The Righteous Mind

By Jonathan Haidt,

Book cover of The Righteous Mind: Why Good People Are Divided by Politics and Religion

Book description

'A landmark contribution to humanity's understanding of itself' The New York Times

Why can it sometimes feel as though half the population is living in a different moral universe? Why do ideas such as 'fairness' and 'freedom' mean such different things to different people? Why is it so hard to…

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Why read it?

8 authors picked The Righteous Mind as one of their favorite books. Why do they recommend it?

Readers will be informed and stimulated by any book by Haidt, one of psychology’s great public intellectuals. This influential volume speaks to our polarized world, by identifying the moral virtues of both left and right, and advocating cross-partisan dialogue. As such, it sets the foundation for Haidt’s Heterodox Academy initiative, which advocates open, free-spirited campus conversations. 

Haidt is the one who originally equated our reasoning brains to a rider, and our automatic, emotional brains as the massive elephant we try desperately to steer. In works like Thinking, Fast and Slow, Nobel laureate Daniel Kahneman helped us understand how our emotional side dominates and precedes our logical side, but here Haidt helps us better understand the evolutionary reasons and modern-day implications of the fact that we lead with our instincts and feelings and then use our reasoning to try to convince both ourselves and others that we actually used logic. Haidt gives a fantastic TED Talk…

From Jenny's list on getting people to accept facts.

If war is “politics with an admixture of other means,” then politics is war with fewer means. Currently “we are engaged in a great [cultural] civil war.” The core reason behind that is pair of very different views of the nature of Man. The extreme left’s core article of faith is in the malleability of man, for good or ill, via nurture, which is to say training, education, propagandization, relentless nagging, and a taste of terror, as needed. The extreme right is a mirror image, except based on genetics rather than environment. Haidt shows that man is not only not…

From Tom's list on history and practice of war.

The divides Haidt talks about have continued to grow. If you are looking for a book that gives insight into the differences built into many of our political conflicts, this book will deliver them. I particularly like the fourth chapter, but the whole book helps to show how people coming from what seems like polar opposite sides can both be reasonable. This understanding is an important first step in communicating across differences. 

From Bradford's list on communicating across differences.

I was more than halfway through the research for my book when psychologist Jonathan Haidt, a giant in the field of moral foundations theory, published this extraordinary book. I immediately began incorporating his insights, especially the idea that humans are “hivish.” We define ourselves by our group membership. Given a choice between our loyalty to the group and the truth, we privilege the group.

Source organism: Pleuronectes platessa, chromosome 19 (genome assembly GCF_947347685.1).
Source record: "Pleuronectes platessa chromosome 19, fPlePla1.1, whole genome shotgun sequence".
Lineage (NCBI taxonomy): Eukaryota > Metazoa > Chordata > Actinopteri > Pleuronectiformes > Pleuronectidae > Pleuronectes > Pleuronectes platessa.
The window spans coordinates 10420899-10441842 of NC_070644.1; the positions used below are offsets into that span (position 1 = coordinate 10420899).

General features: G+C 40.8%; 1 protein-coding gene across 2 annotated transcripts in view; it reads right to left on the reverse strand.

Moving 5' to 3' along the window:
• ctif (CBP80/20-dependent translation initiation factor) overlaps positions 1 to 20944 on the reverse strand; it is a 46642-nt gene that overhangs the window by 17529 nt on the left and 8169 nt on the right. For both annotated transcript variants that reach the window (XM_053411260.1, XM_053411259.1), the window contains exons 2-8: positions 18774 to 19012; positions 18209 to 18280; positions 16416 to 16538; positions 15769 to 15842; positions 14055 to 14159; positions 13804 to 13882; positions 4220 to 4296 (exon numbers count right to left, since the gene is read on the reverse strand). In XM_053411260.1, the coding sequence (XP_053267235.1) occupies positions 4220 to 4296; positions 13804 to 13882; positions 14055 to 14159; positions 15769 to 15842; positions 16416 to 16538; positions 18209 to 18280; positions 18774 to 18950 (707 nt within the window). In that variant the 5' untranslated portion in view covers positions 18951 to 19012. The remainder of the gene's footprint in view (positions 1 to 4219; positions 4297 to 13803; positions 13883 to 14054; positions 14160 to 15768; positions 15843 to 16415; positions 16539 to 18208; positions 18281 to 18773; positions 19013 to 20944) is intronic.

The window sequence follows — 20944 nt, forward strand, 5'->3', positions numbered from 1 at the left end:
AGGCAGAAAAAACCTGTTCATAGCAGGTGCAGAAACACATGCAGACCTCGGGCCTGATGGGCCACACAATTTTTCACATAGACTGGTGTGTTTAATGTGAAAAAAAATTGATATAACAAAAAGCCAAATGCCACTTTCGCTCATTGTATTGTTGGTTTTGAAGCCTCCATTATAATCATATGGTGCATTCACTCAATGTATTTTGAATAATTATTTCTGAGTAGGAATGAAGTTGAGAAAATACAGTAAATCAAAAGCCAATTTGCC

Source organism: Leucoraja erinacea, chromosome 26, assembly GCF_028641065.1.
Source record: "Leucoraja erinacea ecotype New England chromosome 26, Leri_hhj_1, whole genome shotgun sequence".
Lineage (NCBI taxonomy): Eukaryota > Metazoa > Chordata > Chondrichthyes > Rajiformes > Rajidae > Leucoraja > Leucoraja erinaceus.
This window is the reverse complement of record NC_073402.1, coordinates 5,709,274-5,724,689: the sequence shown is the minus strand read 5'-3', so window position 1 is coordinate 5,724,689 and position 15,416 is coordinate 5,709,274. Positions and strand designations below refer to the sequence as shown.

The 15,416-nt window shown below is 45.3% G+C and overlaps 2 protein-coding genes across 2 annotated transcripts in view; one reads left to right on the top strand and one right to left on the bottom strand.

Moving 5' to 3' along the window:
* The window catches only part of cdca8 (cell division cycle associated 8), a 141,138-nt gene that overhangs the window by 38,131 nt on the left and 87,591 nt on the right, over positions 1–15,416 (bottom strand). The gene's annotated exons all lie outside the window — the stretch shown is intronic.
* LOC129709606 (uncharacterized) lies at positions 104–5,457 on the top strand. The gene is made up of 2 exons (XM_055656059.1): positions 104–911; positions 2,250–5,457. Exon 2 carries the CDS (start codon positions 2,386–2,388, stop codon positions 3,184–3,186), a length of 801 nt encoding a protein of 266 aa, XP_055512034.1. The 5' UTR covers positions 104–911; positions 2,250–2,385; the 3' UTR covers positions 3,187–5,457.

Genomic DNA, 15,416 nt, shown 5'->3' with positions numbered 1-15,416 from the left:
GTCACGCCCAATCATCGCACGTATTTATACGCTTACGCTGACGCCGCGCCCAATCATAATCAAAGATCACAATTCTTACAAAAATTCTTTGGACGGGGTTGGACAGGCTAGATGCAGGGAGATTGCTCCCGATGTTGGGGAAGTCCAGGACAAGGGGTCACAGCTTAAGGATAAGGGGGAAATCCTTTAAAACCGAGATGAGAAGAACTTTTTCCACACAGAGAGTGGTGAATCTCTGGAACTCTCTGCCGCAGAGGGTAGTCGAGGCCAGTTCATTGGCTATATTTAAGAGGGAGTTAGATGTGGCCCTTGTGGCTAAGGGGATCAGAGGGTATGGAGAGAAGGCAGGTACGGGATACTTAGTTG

Haidt reports that we make political choices by and large out of conscious awareness. (If this reminds you of the work of psychologist Daniel Kahneman, it should, as it rests on the idea that the brain…

If one book on this list made me truly a happier person, it is this one. Understanding why I mentally process things in one way, and people I love and care about – let alone those I struggle to find common cause with another, helped me see my neighbors, and the broader American culture, in a whole new way. It’s also helped me become better at working to find consensus, an essential skill for those who want to build a Strong Town.

From Charles' list on thinking like a Strong Towns advocate.

It is hard to look at human history without concluding that people will always angrily shout, “How dare they consider themselves the good guys!” Social psychologist Jonathan Haidt writes with admirable clarity about the empirical evidence for similarity and difference between the moral judgments of various groups, and if you are interested in understanding why certain comments or behaviors are so thoroughly enraging, I highly recommend this book. In particular, it does a great job of showing why it is a terrible idea to assume that something is only “truly immoral” if “actually does harm”: a philosophical stance that totally…

Haidt is an NYU social psychologist who explains in this book how and why conservatives and liberals view the world differently. There are powerful insights into the kinds of issues that divide us—and more importantly, why they divide us. Jonathan is like a psychologist for our country. If we all read this book, we would not necessarily achieve social harmony, but we would at least have a better understanding of why we disagree.

From Charles' list on economics and public policy.

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